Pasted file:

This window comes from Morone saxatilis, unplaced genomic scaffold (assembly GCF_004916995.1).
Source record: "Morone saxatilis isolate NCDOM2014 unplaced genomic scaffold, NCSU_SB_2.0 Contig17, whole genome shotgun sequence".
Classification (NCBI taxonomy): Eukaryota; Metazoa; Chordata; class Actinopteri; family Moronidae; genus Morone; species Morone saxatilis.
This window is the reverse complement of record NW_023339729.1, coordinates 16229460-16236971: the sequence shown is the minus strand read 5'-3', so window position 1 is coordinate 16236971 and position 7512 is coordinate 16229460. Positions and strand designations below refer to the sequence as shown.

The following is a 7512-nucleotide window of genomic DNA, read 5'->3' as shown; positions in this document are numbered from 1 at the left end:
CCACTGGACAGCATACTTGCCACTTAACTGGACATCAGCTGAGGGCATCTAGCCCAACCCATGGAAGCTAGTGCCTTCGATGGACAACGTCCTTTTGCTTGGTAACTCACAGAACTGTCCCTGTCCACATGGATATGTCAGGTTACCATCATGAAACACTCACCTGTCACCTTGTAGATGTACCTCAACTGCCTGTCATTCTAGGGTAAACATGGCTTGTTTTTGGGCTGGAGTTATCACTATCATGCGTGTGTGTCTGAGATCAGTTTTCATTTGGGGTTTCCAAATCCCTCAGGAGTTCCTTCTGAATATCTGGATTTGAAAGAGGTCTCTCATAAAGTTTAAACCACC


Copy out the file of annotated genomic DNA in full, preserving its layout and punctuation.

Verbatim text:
This window comes from Morone saxatilis, unplaced genomic scaffold (assembly GCF_004916995.1).
Source record: "Morone saxatilis isolate NCDOM2014 unplaced genomic scaffold, NCSU_SB_2.0 Contig17, whole genome shotgun sequence".
Classification (NCBI taxonomy): Eukaryota; Metazoa; Chordata; class Actinopteri; family Moronidae; genus Morone; species Morone saxatilis.
This window is the reverse complement of record NW_023339729.1, coordinates 16229460-16236971: the sequence shown is the minus strand read 5'-3', so window position 1 is coordinate 16236971 and position 7512 is coordinate 16229460. Positions and strand designations below refer to the sequence as shown.

The following is a 7512-nucleotide window of genomic DNA, read 5'->3' as shown; positions in this document are numbered from 1 at the left end:
CCACTGGACAGCATACTTGCCACTTAACTGGACATCAGCTGAGGGCATCTAGCCCAACCCATGGAAGCTAGTGCCTTCGATGGACAACGTCCTTTTGCTTGGTAACTCACAGAACTGTCCCTGTCCACATGGATATGTCAGGTTACCATCATGAAACACTCACCTGTCACCTTGTAGATGTACCTCAACTGCCTGTCATTCTAGGGTAAACATGGCTTGTTTTTGGGCTGGAGTTATCACTATCATGCGTGTGTGTCTGAGATCAGTTTTCATTTGGGGTTTCCAAATCCCTCAGGAGTTCCTTCTGAATATCTGGATTTGAAAGAGGTCTCTCATAAAGTTTAAACCACC